Volume 44, number 3. September 2005. Pp 9 - 11.
Probing the Fabric
of Space: from Foucault's Gyroscope to Gravity Probe
Foucault's original gyroscope in 1852 and the gyroscopes in NASA's Gravity Probe B satellite were both conceived with the same goal of probing the nature of space in the vicinity of the Earth.
Volume 44, number 3. September 2005. Pp 12 - 14.
RASNZ Dark Skies
In 2003, at the RASNZ Annual General Meeting in Christchurch, a motion was passed to establish a Dark Skies Working Committee to investigate ways that RASNZ could work to improve the light pollution effects in New Zealand's night time skies.
Volume 44, number 3. September 2005. Pp 14 - 15.
and Amateur Input.
Many amateurs around the world are now making significant contributions to asteroid research. These observers are collaborating nationally and internationally with other amateurs and with professional astronomers. Work is being done in the fields of astrometry and photometry, with many amateurs determining spin periods as well as contributing to shape modeling studies and radar investigations. Much of this research can be found published in the quarterly journal The Minor Planet Bulletin, now online.
Volume 44, number 3. September 2005. Pp 16 - 19.
Astronomy at the
University of Canterbury Department of Physics & Astronomy
and at the Mt John University Observatory.
Report compiled by Dr William Tobin.
Report for the period 2002 January 1 to 2003 December 31.
Volume 44, number 3. September 2005. Pp 21 - 26.
Book Review -
"Stargazer: The Life and Times of the Telescope" by Fred
Watson. reviewed by William Tobin.
Volume 44, number 3. September 2005. Pp 20.
|Southern Stars: Volume 44, number 4. December 2005. Pp 1 - 20.|
New Zealand's 'Bright Star'.
In 1955 a slender and vivacious girl answering to the name of 'Beetle' announced her determination to be an astrophysicist. It was an extraordinary decision for anyone to make in 1955, let a lone a girl of 14, but Beatrice Hill, late Tinsley, was no ordinary girl. A gifted musician and linguist, she was an outstanding 'all rounder' academically, yet she chose to work in this abstruse and difficult field. In her short life (she died of cancer at 40), Beatrice's brilliant work on stellar and galactic evolution became a corner stone of modern cosmology.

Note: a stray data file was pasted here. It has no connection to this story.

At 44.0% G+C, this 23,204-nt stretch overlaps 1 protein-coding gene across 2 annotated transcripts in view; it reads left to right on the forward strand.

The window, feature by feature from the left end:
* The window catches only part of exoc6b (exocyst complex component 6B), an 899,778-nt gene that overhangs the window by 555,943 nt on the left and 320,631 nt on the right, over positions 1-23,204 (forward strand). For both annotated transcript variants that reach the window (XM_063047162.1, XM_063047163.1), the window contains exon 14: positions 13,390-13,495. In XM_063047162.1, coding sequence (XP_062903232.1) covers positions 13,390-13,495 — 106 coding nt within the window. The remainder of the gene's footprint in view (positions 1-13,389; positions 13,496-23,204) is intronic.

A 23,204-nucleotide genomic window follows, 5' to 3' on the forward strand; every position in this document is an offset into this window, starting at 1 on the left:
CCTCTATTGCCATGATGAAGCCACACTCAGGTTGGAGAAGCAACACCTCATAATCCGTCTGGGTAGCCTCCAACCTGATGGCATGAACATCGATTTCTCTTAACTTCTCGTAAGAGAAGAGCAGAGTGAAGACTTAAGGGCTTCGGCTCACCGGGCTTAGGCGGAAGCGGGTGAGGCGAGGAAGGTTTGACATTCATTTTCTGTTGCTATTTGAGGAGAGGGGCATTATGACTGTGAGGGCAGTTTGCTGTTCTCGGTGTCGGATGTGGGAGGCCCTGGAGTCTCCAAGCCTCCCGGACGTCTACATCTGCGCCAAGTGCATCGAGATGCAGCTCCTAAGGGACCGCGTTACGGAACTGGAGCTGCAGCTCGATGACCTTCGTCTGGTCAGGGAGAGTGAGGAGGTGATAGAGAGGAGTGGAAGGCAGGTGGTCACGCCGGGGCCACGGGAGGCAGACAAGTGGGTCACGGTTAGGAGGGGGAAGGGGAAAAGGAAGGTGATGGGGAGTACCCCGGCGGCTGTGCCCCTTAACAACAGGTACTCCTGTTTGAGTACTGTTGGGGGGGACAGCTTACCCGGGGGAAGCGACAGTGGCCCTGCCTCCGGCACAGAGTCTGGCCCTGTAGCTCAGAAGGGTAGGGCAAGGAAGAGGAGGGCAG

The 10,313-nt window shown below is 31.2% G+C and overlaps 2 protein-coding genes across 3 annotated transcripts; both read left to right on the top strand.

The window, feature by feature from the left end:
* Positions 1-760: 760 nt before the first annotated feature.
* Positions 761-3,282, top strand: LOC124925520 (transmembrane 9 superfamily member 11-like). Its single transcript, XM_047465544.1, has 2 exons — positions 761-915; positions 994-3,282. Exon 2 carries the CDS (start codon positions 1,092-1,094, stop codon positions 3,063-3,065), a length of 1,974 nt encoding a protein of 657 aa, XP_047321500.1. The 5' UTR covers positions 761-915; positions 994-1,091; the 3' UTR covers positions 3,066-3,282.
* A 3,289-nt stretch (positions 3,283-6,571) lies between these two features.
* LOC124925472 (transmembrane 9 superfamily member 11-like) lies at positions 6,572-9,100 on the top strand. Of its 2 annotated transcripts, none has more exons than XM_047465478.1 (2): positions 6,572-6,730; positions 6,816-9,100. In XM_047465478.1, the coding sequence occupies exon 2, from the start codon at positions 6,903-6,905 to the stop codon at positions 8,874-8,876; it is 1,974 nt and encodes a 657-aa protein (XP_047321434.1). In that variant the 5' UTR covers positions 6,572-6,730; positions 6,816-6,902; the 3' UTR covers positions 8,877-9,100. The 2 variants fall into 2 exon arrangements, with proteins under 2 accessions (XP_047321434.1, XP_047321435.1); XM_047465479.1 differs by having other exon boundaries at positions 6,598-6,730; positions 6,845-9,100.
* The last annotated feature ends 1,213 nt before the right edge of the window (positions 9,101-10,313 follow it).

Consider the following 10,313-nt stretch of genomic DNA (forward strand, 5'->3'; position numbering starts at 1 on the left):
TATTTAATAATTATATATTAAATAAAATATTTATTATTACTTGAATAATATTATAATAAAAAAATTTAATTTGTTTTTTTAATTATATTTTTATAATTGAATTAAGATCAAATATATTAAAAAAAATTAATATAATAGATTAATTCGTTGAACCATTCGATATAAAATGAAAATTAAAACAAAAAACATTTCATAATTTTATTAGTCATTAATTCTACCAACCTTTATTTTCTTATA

Volume 44, number 4. December 2005. Pp 3 - 4.
Section Competition Winner - NC 253 taken by David
Volume 44, number 4. December 2005. P 5.
Fireworks! Active Region 808.
The activity in 2005 September of the large sunspot group 10808 is discussed. This was the return of active region 10798 of the previous month. That such activity on the Sun continued despite the proximity if Solar Minimum adds to the excitement and interest of these regions. Observations in hydrogen alpha light enable detailed phenomenon to be followed both on and off the Sun's disc.
Volume 44, number 4. December 2005. Pp 6 - 7.
The advent of low price, high sensitivity video cameras, coupled with milli-second accurate on-screen-time-displays gives the possibility of timing occultations to accuracies of the order of ±0.01 seconds. This in its turn raises the possibility of detecting diffraction effects as a star is occulted. How much in the way of diffraction it is likely to be possible to detect for lunar and for minor planets occultations will be discussed.
Volume 44, number 4. December 2005. Pp 8 - 11.
New Zealand Radio Astronomy and Trans-Tasman Long-Baseline
Sergei Gulyaev, Tim Natusch, Brent Addis, Steven Tingay and Adam Deller.
Recent radio operational tests and observations using trans-Tasman Very Long Baseline Interferometry are described and plans for further development of Radio Astronomy in New Zealand explained.
Volume 44, number 4. December 2005. Pp 12 - 16.
Array in Aotearoa New Zealand.
Volume 44, number 4. December 2005. Pp 17.
Top of Volume 44 abstracts
Southern Stars Vol 44 Contents